The club’s comedic take on friendship is a work of art

The show: “Art”, written by Yasmina Reza, translated from French by Christopher Hampton, presented by Barnstable Comedy Club.

What is it about : Modern art lover Serge (Frank Hughes, Jr.) bought a painting. He is a popular contemporary artist, and he paid the exorbitant price of $ 35,000 for his new precious possession. He’s dying to show the new centerpiece of his life to his longtime friends Marc (Patrick Preston) and Yvan (Todd Yates Gosselin). Marc is the first to have a glimpse of the canvas, which is, to use the perfectly correct French word, white. It’s true: it’s all white. Marc is nothing if not simple, labeling the work s — t from the start, prompting Serge to call it cynical and anti-modernist. Of course, Yvan – besieged by the disastrous preparations for his next marriage – soon enters the fray. What follows is an often hilarious and ultimately touching take on that priceless commodity: friendship.

Sharing a Laugh is the cast of “Art” at the Barnstable Comedy Club. The cast are, from left to right, Patrick Preston, Todd Yates Gosselin and Frank Hughes, Jr.

To see or not: Go for the unusual mix of intellectual one-on-one, humor, and touching emotional interaction. Newsweek critic Jack Kroll described the show’s treatment of life and art issues as being expressed “in explosions that resemble Sorbonne graduate Don Rickles.”

Highlight of the show: Almost everything about the show is minimalist, from the painting (of course), to a cast of just three, to the austere decor, with its complete lack of equipment. (Scene changes – from one character’s apartment to another – are indicated by paintings slipped into a frame on the back wall.) Edited by Lance Norris, the only thing that is far from minimalist is the interaction of the three tracks. From discussions of the meaning of art, to the exploration of latent grievances, to a long analysis of laughter, the richness of the show lies in the interaction between good friends.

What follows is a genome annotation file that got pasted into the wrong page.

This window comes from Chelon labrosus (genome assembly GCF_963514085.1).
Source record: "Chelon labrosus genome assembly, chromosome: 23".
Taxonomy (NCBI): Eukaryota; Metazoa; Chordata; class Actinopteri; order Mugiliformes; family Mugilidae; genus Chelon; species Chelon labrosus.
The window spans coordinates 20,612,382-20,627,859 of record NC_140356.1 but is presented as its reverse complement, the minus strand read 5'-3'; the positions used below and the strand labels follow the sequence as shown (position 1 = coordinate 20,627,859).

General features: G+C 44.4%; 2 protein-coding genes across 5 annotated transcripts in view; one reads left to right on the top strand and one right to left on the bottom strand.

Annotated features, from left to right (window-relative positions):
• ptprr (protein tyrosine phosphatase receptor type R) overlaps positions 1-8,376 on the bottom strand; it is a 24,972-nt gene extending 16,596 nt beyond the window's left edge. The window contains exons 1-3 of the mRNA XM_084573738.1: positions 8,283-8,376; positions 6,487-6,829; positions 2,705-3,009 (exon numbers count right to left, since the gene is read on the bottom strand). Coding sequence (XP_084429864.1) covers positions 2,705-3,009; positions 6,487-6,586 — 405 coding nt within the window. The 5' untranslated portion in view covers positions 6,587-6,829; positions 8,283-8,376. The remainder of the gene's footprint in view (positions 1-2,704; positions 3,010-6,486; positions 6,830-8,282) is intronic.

To note: Preston plays Marc as the monster of prototypical control, determined to force life – and his friends – to go his way. He even intends to coax the public into his corner, pleading forcefully from the start his cause directly to the spectators. Hughes, on the other hand, makes Serge a novice and insecure collector, desperate to be seen as a connoisseur. Then there is Gosselin, who infuses his role with a kit full of emotions, and ultimately serves as arbiter between Serge and Marc.

Fun fact: The New Year has begun, which means the Barnstable Comedy Club is officially in its 100th year, making it Cape Town’s oldest live community theater and one of the oldest in the country. It all started in 1922, when theater enthusiast and innkeeper Joe Turpin offered to put on a show (“Lady Windermere’s Fan”) in the old village hall. The first show debuted on April 1, 1922, and the Barnstable Comedy Club was printed on the tickets.

One more thing : Don’t forget to bring your masks and vaccination cards. You will need it to comply with the theater’s COVID-19 restrictions.

If you are going to: 7:30 p.m. on January 14, 15, 21 and 22, plus 2:30 p.m. on January 16 and 23 at the Barnstable Comedy Club, 3171 Main Street (Route 6A), Barnstable. Tickets: $ 25, $ 23 seniors and students; 508-362-6333, www.barnstablecomedyclub.org.

This article originally appeared on the Cape Cod Times: Journal: The Cape Cod Theater’s Comedic Look at Friendship is a Work of “Art”